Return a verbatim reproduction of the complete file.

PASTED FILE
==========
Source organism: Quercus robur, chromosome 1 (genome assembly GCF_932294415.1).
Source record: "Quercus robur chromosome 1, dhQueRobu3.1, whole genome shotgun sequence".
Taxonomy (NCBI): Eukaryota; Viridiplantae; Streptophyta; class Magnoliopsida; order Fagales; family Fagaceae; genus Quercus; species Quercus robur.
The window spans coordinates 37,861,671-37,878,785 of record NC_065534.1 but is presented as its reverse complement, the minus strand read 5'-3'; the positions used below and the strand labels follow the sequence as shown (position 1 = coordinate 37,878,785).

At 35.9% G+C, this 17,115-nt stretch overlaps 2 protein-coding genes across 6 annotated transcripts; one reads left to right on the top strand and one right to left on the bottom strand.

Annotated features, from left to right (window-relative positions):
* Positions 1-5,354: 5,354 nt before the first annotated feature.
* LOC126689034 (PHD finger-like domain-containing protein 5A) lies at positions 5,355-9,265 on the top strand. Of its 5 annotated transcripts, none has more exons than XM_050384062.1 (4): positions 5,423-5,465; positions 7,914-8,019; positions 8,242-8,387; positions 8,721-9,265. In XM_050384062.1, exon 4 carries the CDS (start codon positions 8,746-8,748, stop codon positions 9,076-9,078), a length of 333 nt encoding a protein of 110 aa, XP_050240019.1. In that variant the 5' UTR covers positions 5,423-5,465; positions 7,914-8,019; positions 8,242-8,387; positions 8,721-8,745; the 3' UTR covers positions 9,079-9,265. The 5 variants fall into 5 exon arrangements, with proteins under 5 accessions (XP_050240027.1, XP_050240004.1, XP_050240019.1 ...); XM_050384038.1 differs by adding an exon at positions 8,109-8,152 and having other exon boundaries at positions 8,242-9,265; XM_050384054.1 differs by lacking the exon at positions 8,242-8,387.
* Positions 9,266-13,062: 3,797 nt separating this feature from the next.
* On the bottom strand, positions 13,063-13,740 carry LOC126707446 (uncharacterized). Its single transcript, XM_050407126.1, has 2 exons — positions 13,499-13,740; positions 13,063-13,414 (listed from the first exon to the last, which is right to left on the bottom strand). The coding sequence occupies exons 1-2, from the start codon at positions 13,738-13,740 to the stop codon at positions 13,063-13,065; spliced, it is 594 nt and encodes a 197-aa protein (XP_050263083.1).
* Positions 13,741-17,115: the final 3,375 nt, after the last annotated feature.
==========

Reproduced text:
Source organism: Quercus robur, chromosome 1 (genome assembly GCF_932294415.1).
Source record: "Quercus robur chromosome 1, dhQueRobu3.1, whole genome shotgun sequence".
Taxonomy (NCBI): Eukaryota; Viridiplantae; Streptophyta; class Magnoliopsida; order Fagales; family Fagaceae; genus Quercus; species Quercus robur.
The window spans coordinates 37,861,671-37,878,785 of record NC_065534.1 but is presented as its reverse complement, the minus strand read 5'-3'; the positions used below and the strand labels follow the sequence as shown (position 1 = coordinate 37,878,785).

At 35.9% G+C, this 17,115-nt stretch overlaps 2 protein-coding genes across 6 annotated transcripts; one reads left to right on the top strand and one right to left on the bottom strand.

Annotated features, from left to right (window-relative positions):
* Positions 1-5,354: 5,354 nt before the first annotated feature.
* LOC126689034 (PHD finger-like domain-containing protein 5A) lies at positions 5,355-9,265 on the top strand. Of its 5 annotated transcripts, none has more exons than XM_050384062.1 (4): positions 5,423-5,465; positions 7,914-8,019; positions 8,242-8,387; positions 8,721-9,265. In XM_050384062.1, exon 4 carries the CDS (start codon positions 8,746-8,748, stop codon positions 9,076-9,078), a length of 333 nt encoding a protein of 110 aa, XP_050240019.1. In that variant the 5' UTR covers positions 5,423-5,465; positions 7,914-8,019; positions 8,242-8,387; positions 8,721-8,745; the 3' UTR covers positions 9,079-9,265. The 5 variants fall into 5 exon arrangements, with proteins under 5 accessions (XP_050240027.1, XP_050240004.1, XP_050240019.1 ...); XM_050384038.1 differs by adding an exon at positions 8,109-8,152 and having other exon boundaries at positions 8,242-9,265; XM_050384054.1 differs by lacking the exon at positions 8,242-8,387.
* Positions 9,266-13,062: 3,797 nt separating this feature from the next.
* On the bottom strand, positions 13,063-13,740 carry LOC126707446 (uncharacterized). Its single transcript, XM_050407126.1, has 2 exons — positions 13,499-13,740; positions 13,063-13,414 (listed from the first exon to the last, which is right to left on the bottom strand). The coding sequence occupies exons 1-2, from the start codon at positions 13,738-13,740 to the stop codon at positions 13,063-13,065; spliced, it is 594 nt and encodes a 197-aa protein (XP_050263083.1).
* Positions 13,741-17,115: the final 3,375 nt, after the last annotated feature.